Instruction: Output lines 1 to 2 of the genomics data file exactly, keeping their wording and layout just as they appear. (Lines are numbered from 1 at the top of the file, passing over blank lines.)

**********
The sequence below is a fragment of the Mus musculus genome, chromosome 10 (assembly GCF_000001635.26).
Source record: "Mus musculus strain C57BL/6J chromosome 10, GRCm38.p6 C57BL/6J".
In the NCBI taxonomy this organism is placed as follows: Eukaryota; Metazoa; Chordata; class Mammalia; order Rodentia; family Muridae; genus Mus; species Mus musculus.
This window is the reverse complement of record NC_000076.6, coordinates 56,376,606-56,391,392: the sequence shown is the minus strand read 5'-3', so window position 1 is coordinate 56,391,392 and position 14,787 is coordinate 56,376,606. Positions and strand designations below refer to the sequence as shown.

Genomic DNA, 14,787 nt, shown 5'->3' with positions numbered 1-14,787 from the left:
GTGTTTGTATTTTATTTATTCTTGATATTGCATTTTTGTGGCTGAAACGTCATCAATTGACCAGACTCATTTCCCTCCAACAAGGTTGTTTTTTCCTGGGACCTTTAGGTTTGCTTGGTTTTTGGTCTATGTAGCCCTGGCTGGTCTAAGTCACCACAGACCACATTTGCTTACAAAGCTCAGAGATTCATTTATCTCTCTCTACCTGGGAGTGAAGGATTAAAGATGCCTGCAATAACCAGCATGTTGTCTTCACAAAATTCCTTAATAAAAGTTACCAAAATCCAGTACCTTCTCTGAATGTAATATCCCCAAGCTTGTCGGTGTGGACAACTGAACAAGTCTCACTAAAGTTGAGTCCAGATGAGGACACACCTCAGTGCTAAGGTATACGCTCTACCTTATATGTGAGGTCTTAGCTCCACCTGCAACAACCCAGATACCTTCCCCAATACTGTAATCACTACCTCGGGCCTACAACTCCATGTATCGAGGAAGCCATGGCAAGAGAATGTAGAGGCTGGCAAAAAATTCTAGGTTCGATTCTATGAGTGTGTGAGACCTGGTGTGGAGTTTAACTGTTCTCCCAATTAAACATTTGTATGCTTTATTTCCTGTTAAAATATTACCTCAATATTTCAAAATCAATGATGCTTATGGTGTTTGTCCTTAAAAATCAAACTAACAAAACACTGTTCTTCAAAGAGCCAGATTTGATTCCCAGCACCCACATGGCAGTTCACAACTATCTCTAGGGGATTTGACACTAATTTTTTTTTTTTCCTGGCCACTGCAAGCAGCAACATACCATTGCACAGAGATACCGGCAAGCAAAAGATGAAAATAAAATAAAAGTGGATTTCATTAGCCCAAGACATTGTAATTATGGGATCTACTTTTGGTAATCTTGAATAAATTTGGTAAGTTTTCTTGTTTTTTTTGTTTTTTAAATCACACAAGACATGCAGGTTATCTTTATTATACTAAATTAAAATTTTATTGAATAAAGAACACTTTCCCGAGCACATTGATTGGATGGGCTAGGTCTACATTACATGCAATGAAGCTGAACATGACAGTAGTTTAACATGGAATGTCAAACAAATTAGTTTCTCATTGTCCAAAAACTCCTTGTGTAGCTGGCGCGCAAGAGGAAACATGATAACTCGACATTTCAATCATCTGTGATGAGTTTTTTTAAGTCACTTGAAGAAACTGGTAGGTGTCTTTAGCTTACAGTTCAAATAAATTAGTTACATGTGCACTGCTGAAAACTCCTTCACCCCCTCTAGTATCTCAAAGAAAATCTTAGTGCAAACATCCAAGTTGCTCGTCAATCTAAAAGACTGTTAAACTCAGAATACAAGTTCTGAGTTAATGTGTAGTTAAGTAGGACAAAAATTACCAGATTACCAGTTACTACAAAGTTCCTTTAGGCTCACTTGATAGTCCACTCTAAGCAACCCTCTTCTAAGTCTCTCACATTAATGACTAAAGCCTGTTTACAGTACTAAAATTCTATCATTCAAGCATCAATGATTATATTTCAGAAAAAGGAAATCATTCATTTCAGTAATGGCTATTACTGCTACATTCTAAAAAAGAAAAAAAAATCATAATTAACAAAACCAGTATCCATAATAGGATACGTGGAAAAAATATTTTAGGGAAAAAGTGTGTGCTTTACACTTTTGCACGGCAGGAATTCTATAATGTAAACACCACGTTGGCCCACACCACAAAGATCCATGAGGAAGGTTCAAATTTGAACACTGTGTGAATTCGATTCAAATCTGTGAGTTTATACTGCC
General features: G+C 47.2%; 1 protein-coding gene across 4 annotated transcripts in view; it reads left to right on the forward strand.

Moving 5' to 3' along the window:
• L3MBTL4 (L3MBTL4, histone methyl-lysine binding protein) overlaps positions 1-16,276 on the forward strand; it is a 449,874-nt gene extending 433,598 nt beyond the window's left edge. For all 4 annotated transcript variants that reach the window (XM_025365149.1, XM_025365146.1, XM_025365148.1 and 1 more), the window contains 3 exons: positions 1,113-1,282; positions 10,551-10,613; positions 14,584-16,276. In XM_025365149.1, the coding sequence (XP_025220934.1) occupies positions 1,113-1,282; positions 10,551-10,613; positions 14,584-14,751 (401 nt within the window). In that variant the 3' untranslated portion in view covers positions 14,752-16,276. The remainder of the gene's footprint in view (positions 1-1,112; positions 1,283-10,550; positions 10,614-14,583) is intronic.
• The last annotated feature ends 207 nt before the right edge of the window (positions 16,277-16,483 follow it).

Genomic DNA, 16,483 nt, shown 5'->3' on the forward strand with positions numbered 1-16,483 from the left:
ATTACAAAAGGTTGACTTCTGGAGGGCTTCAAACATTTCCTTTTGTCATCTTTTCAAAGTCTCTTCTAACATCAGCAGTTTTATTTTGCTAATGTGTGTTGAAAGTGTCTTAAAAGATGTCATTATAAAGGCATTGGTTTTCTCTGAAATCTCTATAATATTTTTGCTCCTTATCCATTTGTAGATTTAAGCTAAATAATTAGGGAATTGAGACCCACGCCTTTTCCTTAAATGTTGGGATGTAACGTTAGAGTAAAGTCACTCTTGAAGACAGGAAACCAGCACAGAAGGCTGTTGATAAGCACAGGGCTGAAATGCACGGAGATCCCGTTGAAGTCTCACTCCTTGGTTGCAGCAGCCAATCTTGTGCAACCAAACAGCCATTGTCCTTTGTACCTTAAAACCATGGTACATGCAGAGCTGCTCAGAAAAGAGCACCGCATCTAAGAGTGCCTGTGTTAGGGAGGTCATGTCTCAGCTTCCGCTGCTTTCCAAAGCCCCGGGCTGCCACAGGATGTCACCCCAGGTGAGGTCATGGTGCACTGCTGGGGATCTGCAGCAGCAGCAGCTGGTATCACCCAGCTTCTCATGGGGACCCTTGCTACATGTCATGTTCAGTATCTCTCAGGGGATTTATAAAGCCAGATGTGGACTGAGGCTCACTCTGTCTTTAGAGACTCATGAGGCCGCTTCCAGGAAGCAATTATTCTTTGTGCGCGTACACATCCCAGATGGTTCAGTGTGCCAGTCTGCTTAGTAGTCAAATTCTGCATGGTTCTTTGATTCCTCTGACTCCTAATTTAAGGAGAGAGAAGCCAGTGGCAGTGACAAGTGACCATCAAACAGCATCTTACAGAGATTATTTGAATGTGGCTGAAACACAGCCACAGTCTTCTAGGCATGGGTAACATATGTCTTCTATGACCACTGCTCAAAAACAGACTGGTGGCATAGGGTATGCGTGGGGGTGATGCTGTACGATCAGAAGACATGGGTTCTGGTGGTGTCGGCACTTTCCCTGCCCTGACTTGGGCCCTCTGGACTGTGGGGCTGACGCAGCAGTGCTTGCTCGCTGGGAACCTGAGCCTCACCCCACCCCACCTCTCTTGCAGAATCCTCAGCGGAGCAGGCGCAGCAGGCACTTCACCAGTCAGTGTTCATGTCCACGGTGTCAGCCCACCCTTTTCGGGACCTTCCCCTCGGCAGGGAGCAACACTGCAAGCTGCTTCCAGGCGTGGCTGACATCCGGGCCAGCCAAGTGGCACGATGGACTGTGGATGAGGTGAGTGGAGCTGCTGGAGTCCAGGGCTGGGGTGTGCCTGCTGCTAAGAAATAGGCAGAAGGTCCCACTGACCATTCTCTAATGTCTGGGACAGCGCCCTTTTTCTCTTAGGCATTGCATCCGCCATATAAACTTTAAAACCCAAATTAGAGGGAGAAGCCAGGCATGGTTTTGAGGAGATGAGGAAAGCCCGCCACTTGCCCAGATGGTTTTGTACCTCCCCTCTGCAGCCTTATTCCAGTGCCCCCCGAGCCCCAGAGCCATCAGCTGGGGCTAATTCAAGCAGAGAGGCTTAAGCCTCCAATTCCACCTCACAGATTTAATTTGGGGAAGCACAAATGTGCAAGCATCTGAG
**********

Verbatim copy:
The sequence below is a fragment of the Mus musculus genome, chromosome 10 (assembly GCF_000001635.26).
Source record: "Mus musculus strain C57BL/6J chromosome 10, GRCm38.p6 C57BL/6J".